Israel has declared that it will not pay a $1.1bn (£650m) debt to Iran over the sale and shipment of the Islamic Republic's oil despite being ordered to do so by a Swiss court.
The Swiss court found that Israel had not compensated the Islamic Republic for a pre-1979 Islamic revolution deal that involved the sale and shipping of Iranian oil through an Israeli port.
At the time, Israel and Iran were allies against their Arab neighbours. However, after the rise of the Ayatollahs, Iran adopted a hard line against the Jewish state, saying it should be wiped off the face of the Earth.
Tehran has also provided Hamas, in the Gaza Strip, and Hezbollah, in Lebanon, with billions of dollars worth of financial and military aid.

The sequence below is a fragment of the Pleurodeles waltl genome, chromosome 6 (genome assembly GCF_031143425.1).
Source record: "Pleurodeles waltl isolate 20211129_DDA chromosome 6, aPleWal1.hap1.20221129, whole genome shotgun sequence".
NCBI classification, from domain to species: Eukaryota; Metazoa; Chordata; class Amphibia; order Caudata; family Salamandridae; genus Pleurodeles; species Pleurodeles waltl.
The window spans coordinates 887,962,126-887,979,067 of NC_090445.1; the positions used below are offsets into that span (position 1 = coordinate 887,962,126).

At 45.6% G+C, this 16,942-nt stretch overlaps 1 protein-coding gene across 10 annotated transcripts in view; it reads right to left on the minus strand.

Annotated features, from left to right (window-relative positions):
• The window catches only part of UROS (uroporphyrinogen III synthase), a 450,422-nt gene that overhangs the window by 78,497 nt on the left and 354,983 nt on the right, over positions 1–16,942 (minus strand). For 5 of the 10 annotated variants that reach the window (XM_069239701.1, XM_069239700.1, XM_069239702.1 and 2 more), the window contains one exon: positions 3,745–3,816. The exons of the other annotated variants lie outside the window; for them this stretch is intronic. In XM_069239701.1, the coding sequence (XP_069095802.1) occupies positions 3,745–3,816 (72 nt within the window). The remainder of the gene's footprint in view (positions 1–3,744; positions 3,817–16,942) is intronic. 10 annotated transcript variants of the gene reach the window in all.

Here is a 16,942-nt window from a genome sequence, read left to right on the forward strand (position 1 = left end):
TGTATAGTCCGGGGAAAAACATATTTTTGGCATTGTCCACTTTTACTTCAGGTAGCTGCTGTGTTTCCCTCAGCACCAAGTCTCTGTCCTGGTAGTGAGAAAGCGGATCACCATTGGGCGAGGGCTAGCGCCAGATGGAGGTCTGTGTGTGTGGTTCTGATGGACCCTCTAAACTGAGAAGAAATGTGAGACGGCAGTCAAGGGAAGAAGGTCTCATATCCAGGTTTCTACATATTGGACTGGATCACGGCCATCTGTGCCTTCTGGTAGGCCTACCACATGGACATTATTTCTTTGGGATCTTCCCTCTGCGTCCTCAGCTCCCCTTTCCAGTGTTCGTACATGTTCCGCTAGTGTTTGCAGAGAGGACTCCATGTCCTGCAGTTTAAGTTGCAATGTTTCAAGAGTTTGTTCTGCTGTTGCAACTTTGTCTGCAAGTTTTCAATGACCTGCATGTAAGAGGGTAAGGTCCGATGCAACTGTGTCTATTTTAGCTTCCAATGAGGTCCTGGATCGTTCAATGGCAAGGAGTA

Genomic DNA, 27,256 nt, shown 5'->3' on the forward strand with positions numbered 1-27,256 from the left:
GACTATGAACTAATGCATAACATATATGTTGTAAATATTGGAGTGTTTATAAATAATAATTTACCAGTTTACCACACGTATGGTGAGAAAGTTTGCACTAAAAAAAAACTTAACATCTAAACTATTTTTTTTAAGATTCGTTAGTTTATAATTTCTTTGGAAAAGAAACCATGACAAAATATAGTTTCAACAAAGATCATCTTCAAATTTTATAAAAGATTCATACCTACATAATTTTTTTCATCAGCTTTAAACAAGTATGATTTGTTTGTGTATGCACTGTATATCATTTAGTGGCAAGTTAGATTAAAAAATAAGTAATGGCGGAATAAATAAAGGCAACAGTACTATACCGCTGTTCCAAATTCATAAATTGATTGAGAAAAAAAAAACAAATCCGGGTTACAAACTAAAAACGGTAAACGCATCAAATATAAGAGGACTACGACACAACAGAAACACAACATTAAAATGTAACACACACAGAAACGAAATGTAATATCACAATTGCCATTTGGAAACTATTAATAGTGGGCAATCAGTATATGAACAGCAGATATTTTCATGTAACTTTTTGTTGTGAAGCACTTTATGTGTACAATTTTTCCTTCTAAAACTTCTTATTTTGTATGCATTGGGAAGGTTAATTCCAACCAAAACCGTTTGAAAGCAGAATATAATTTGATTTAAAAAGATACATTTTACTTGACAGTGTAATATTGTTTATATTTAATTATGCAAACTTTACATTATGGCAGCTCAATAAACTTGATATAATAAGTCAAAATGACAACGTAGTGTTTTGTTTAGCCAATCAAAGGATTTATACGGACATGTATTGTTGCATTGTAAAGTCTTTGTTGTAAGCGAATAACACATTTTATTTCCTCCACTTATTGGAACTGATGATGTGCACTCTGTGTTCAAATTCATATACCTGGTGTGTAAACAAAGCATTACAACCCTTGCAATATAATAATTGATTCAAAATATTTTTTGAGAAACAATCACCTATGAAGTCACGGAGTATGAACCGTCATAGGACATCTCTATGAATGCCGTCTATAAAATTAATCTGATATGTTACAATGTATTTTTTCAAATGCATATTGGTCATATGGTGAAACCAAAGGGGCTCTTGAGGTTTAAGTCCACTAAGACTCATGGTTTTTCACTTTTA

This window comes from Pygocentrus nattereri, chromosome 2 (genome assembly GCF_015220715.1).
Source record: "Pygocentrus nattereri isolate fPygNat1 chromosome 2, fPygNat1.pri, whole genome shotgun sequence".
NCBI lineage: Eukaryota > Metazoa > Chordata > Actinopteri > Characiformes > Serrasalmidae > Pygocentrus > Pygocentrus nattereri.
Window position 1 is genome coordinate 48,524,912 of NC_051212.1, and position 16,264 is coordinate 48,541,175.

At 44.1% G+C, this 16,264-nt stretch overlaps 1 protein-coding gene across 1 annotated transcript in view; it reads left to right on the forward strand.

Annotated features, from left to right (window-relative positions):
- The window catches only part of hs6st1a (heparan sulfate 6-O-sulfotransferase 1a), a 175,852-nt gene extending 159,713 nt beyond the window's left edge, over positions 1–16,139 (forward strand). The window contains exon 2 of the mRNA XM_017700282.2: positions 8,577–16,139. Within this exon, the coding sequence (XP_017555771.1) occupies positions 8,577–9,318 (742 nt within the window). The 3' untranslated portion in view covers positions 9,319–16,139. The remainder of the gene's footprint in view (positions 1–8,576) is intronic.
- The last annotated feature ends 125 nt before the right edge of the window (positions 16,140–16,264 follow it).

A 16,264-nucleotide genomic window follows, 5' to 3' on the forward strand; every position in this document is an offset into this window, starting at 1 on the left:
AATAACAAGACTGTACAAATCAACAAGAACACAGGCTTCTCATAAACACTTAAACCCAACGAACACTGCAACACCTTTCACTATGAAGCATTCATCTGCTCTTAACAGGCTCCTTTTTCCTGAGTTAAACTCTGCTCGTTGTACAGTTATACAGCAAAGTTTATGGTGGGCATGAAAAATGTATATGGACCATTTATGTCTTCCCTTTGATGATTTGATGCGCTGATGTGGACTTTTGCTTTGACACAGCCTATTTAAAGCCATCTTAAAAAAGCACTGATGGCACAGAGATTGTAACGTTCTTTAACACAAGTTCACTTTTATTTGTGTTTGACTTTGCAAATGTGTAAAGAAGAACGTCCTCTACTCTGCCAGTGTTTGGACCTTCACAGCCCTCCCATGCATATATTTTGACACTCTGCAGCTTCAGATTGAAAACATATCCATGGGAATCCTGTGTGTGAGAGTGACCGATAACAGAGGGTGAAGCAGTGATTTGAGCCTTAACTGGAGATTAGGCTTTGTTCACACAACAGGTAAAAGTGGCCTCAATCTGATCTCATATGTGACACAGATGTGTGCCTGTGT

Israel said on 20 May that it will not pay the debt to the Iranians. "Without referring to the matter at hand, we'll note that according to the Trading with the Enemy Act it is forbidden to transfer money to the enemy, including the Iranian national oil company," the Finance Ministry statement said.
The argument stems back to a 1968 agreement between Israel and the Shah's government, under which the Iranian Oil Company delivered 14.75m cubic metres of crude oil through the Eilat-Ashkelon Pipeline Co at a value $450m to Israel's Trans-Asiatic Oil Ltd.
For its part, Israel argued that it was Iran that broke the agreement. Iran also alleged that it had not received payment for the crude oil supplied to Israel before the revolution.